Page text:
BY PRERNA CHAUDHARY ’22
I began to think critically about the role of race in friendship during my firstyear seminar, The Meaning of Friendship. Our Vice President of Student Life and Dean of Students, Marcella Runell Hall, is the professor for this class. We learned about social identities, which are the groups a person identifies with that shape their daily experiences. In Hall’s book, “UnCommon Bonds,” women of various social identities tell stories about friendships that bridge various social divides. Professor Sonia Nieto from UMass Amherst wrote that it is “not easy” to be friends with people different than you.
Despite this difficulty, people have such a wide range of social identities at Mount Holyoke that it’s difficult to avoid encountering difference. When I become friends with someone of a different race than mine, there are some obstacles to the friendship that are not usually present when someone is the same race as me. I have to learn about the differences between us in order to understand the person fully.
If I come to understand them better, race may no longer be the most obvious barrier between us, but the barrier is still there. I asked “UnCommon Bonds” contributor and visiting lecturer in psychology and education at Mount Holyoke Jennifer Matos about this, and she said “If you can’t see my race, you can’t see me.” Because her race is something that affects so many aspects of her life, it would be difficult for her to be friends with someone who did not acknowledge it. Another contributor, Millicent Jackson, said that if someone sees your race, they are saying “I see you, all of you.” They are showing that they care about you, and that is essential for a friendship.
Race is only one of the many social boundaries to overcome in a friendship. There are other social categories to consider: socioeconomic status, age and gender. No matter which part of someone’s social identity differs from yours, being friends with people across social boundaries can help both parties become more empathetic, knowledgeable and aware of the experiences different people go through.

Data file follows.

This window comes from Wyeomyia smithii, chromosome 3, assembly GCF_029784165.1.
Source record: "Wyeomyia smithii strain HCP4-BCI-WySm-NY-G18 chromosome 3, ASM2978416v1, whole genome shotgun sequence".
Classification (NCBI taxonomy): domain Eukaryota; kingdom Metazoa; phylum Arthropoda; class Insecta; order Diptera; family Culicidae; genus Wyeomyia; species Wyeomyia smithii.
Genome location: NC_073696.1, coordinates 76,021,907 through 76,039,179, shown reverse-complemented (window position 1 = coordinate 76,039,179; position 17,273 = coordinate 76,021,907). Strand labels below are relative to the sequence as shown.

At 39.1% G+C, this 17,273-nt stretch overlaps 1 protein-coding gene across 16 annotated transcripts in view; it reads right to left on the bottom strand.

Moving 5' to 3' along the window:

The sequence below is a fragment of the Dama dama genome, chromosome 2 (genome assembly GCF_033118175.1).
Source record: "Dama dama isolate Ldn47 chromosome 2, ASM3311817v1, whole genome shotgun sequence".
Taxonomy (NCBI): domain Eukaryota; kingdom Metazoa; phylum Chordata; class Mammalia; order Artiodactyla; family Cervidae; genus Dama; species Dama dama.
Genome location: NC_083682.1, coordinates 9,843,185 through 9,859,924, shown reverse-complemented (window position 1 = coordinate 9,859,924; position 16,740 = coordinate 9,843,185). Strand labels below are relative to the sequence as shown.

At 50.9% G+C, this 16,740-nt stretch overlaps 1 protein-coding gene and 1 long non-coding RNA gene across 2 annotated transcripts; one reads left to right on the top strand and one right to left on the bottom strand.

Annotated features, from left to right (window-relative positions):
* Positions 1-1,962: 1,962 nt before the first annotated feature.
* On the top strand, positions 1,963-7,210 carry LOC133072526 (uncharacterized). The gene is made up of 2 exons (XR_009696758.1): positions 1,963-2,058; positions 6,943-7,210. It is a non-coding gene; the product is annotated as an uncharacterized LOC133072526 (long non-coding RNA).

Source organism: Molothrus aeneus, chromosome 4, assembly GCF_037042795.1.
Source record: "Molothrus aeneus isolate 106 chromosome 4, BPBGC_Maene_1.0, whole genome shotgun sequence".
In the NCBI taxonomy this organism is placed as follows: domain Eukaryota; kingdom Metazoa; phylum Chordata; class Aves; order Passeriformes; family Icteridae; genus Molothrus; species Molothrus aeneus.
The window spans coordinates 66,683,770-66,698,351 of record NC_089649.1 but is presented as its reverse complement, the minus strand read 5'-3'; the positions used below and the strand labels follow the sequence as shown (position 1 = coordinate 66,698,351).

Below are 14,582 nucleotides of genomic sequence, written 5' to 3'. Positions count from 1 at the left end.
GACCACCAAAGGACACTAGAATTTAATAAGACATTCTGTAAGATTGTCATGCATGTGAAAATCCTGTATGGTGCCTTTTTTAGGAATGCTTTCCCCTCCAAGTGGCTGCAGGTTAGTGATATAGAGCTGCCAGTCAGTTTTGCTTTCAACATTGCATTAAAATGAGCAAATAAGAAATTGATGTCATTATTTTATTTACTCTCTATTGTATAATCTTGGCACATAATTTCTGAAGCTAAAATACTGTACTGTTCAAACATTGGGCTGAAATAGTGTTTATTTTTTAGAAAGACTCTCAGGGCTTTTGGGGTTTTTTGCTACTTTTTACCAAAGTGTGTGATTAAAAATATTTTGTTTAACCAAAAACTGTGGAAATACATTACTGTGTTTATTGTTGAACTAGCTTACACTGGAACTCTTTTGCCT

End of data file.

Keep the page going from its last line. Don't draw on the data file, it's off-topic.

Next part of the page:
Through my life, I have learned many methods for making and maintaining friendships across social boundaries. I have learned to not downplay the relevance of my social identities simply because someone else may not understand them, but rather to take time to explain how they shape my life. For example, I have felt uncomfortable when I have held in my opinions on the experiences that I have as a cisgender female around those with a different gender identity than mine. Those people did not get to really know me, because I was hiding a part of myself.
Another method I’ve learned is to ask questions, and lots of them. Asking people about the significance of certain holidays, traditions and foods can create a stimulating dialogue with someone about our differences and similarities. I remember talking to a male friend about gender and hearing him describe feeling emasculated and belittled, and realizing that people with every social identity face their own set of obstacles. I would not have thought about this if I had not had that conversation.
My favorite way to understand a friend’s culture is to directly experience something that is part of it. The Bhangra dance team that I’m a part of, Raunak, is a diverse group of people. We decided to attend a Garba event, which is a traditional Indian dance form that is done leading up to Diwali. Our captain, Juhi Shah ’20, decided to teach everyone how to Garba so that we all felt prepared when we got to the event. This fun and new experience brought us all closer together.
Being friends with people of different social identities than mine has truly been one of the most enriching experiences of my life. Learning about their identities is not only fascinating, but it also prompts me to pay more attention to the people around me. It can be easy to stay within your bubble, but extending yourself to others is unbelievably rewarding. As Hall put it, “The vulnerability in being visible, flaws and all, can be healing and restorative.” Seeing others and letting yourself be seen is so freeing. We all deserve to feel that love and freedom.